Whether in the subway, airplane or living room, tablet users have gone from being a rarity to a frequent presence over the past two years. But as tablet use explodes, tablet advertising lags behind, even though many users of the devices show more willingness to interact with the ads, a new study shows.
Last March, the Online Publishers Association collected data from 2,540 U.S. Internet users between the ages of 8 and 64. Its resulting study, released today, found that 31 percent of that population owns or regularly uses a tablet, up from 12 percent in 2011. By next year, the OPA estimates that that portion will have risen to 47 percent. People are also interacting regularly with their tablet; 74 percent said they use a tablet at least once a day, and tablet users average nearly 14 hours a week on their device.
Tablet users, it appears, are overwhelmingly willing to pay for content. Fully 61 percent said that they’ve purchased content like e-books, magazines or video, while 72 percent have paid for apps. That market has nearly doubled in the past year. An estimated $2.6 billion was spent on apps in the past 12 months, up from $1.4 billion in the year-ago period. “This is good for publishers because although audience has grown, they’re just as willing to open their wallets,” said OPA president Pam Horan.
As tablet usage has grown, Apple's hold over the market has diminished somewhat, OPA found, confirming earlier research. In 2011, 72 percent of tablet owners had an iPad while only 32 percent owned an Android-powered tablet. Now, those numbers are nearly even, with 52 percent owning an iPad and 51 percent owning an Android. (However, given that the study was done right after the release of the iPad 3, Horan estimated that a wave of customers buying the latest Apple product would push the company's share closer to 60 percent.)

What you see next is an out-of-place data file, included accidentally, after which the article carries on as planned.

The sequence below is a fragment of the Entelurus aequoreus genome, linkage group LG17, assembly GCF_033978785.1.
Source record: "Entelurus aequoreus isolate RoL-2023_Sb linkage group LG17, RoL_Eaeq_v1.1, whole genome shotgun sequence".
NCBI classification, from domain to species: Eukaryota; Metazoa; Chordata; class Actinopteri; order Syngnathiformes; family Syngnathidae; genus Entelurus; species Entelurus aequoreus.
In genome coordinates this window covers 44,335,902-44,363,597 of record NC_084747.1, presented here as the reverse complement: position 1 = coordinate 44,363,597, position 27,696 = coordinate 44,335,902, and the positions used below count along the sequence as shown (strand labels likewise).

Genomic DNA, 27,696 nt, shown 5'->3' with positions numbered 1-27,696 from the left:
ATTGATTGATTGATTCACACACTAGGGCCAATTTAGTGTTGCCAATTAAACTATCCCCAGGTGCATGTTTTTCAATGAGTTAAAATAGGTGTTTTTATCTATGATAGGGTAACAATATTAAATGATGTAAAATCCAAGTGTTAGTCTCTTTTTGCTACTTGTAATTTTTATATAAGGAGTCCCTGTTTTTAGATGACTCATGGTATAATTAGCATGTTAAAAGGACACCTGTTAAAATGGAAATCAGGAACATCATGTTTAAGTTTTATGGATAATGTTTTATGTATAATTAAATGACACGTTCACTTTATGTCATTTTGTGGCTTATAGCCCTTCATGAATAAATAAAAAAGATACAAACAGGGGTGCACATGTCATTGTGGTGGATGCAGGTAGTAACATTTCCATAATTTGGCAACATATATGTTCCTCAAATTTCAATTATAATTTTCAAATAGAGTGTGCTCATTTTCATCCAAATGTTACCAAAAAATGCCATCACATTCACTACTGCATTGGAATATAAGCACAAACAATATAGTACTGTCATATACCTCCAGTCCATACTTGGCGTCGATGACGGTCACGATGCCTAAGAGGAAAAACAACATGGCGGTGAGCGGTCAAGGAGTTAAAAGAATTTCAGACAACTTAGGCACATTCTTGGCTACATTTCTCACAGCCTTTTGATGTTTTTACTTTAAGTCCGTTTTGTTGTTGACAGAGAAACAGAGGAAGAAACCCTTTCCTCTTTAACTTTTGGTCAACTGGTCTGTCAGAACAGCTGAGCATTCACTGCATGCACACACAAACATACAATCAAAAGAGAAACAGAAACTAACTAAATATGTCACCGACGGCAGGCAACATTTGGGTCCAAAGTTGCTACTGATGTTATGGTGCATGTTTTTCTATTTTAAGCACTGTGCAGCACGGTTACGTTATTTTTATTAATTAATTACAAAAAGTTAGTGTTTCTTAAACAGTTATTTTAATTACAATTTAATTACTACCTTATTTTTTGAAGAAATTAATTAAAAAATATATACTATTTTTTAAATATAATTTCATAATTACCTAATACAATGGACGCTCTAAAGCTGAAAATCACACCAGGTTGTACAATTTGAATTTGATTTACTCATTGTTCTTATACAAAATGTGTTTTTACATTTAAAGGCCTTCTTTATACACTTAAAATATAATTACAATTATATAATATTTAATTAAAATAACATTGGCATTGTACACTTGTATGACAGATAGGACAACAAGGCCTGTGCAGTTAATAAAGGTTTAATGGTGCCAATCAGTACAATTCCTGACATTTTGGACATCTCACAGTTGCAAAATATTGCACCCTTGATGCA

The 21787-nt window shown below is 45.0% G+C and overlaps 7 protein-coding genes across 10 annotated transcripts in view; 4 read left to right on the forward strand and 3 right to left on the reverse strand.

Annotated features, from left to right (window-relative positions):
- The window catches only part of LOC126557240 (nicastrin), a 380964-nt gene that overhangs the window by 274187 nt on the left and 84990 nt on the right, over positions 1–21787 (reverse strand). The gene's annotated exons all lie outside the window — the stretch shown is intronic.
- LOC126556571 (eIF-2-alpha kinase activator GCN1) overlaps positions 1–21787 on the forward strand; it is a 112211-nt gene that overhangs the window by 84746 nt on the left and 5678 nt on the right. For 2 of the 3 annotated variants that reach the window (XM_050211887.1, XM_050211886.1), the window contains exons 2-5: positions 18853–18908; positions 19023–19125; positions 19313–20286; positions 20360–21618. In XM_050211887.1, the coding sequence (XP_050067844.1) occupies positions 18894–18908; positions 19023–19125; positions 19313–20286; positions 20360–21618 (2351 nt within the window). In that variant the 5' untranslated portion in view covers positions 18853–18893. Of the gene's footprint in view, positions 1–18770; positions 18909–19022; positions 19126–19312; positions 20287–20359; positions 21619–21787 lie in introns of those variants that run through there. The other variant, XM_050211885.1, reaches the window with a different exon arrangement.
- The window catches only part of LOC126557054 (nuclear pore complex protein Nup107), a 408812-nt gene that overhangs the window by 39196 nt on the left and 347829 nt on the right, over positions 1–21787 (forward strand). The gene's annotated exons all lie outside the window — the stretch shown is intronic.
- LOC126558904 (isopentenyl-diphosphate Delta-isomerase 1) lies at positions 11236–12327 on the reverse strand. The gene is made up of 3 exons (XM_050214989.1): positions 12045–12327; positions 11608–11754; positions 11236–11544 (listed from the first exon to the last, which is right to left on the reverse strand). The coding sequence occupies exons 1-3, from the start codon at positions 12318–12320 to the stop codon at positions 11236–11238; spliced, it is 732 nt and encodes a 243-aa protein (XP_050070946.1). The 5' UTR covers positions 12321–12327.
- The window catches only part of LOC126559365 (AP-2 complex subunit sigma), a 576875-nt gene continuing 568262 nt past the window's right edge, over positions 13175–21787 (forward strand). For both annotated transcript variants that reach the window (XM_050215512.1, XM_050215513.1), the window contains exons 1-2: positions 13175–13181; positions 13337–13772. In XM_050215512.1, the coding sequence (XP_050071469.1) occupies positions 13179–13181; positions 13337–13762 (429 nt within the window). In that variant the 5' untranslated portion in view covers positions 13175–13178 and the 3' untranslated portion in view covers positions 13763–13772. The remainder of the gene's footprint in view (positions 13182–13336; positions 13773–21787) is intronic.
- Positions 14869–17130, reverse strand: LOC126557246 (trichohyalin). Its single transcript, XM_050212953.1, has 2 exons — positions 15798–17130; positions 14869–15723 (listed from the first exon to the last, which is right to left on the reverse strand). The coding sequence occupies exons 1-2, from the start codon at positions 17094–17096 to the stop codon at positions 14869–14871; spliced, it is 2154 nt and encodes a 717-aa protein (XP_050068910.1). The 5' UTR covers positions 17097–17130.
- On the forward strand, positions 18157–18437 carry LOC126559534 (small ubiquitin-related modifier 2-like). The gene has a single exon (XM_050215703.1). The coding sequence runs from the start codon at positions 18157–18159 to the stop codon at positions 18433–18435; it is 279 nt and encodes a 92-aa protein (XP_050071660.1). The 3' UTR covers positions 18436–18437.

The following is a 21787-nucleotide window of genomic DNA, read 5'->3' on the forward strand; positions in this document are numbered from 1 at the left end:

With an expanded base of tablet users, the OPA broke out two segments: people who multitask on two or three screens while using their tablet and people who have purchased content on their tablets. The OPA found that people in both segments responded more positively to tablet ads and were likelier to take action (such as clicking on the ad or making a purchase) than those who interacted less with their tablets, according to the study. Additionally, iPad tablet owners had a slightly more positive attitude toward advertising than did Android owners.
“To me, this was almost counterintuitive because you’d think that this would be an audience that is potentially jaded when it comes to advertising in general,” said Horan. “This tells marketers that they have an opportunity to really leverage tablet campaigns in a way that they haven’t to date.”
With lack of standardization in measuring tablet usage and a still relatively small user base, advertisers have been reluctant to allocate a significant amount of money toward the platform. Horan argued that it’s worth the effort to include tablet advertising when launching a cross-platform campaign. “We see these great attitudes toward advertising and buying products in certain segments of tablet users,” said Horan. “Ultimately, the tablet can really support and be part of those campaigns.”